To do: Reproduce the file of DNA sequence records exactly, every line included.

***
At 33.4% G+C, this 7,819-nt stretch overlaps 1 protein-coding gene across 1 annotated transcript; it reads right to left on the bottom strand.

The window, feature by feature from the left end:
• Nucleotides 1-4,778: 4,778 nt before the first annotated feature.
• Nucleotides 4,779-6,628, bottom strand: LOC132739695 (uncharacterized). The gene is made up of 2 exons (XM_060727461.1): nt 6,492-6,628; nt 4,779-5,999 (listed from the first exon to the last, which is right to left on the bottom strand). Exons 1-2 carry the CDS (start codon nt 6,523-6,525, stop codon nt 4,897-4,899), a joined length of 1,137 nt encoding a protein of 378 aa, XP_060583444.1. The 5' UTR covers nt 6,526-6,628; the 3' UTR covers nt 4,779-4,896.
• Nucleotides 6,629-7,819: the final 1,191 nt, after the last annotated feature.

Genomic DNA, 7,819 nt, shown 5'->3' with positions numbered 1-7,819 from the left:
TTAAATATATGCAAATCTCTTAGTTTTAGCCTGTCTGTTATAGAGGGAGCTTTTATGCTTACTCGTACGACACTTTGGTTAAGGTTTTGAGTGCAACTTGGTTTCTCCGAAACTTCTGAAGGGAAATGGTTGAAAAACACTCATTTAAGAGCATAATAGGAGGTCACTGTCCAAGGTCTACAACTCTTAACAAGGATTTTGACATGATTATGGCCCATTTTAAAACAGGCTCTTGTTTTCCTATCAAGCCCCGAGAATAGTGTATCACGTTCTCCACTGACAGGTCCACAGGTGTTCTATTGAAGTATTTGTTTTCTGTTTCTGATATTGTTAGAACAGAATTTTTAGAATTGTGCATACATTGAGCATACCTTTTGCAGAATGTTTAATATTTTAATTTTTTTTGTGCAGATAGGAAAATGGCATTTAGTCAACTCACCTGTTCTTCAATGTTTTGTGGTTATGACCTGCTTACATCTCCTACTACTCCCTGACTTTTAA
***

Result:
At 33.4% G+C, this 7,819-nt stretch overlaps 1 protein-coding gene across 1 annotated transcript; it reads right to left on the bottom strand.

The window, feature by feature from the left end:
• Nucleotides 1-4,778: 4,778 nt before the first annotated feature.
• Nucleotides 4,779-6,628, bottom strand: LOC132739695 (uncharacterized). The gene is made up of 2 exons (XM_060727461.1): nt 6,492-6,628; nt 4,779-5,999 (listed from the first exon to the last, which is right to left on the bottom strand). Exons 1-2 carry the CDS (start codon nt 6,523-6,525, stop codon nt 4,897-4,899), a joined length of 1,137 nt encoding a protein of 378 aa, XP_060583444.1. The 5' UTR covers nt 6,526-6,628; the 3' UTR covers nt 4,779-4,896.
• Nucleotides 6,629-7,819: the final 1,191 nt, after the last annotated feature.

Genomic DNA, 7,819 nt, shown 5'->3' with positions numbered 1-7,819 from the left:
TTAAATATATGCAAATCTCTTAGTTTTAGCCTGTCTGTTATAGAGGGAGCTTTTATGCTTACTCGTACGACACTTTGGTTAAGGTTTTGAGTGCAACTTGGTTTCTCCGAAACTTCTGAAGGGAAATGGTTGAAAAACACTCATTTAAGAGCATAATAGGAGGTCACTGTCCAAGGTCTACAACTCTTAACAAGGATTTTGACATGATTATGGCCCATTTTAAAACAGGCTCTTGTTTTCCTATCAAGCCCCGAGAATAGTGTATCACGTTCTCCACTGACAGGTCCACAGGTGTTCTATTGAAGTATTTGTTTTCTGTTTCTGATATTGTTAGAACAGAATTTTTAGAATTGTGCATACATTGAGCATACCTTTTGCAGAATGTTTAATATTTTAATTTTTTTTGTGCAGATAGGAAAATGGCATTTAGTCAACTCACCTGTTCTTCAATGTTTTGTGGTTATGACCTGCTTACATCTCCTACTACTCCCTGACTTTTAA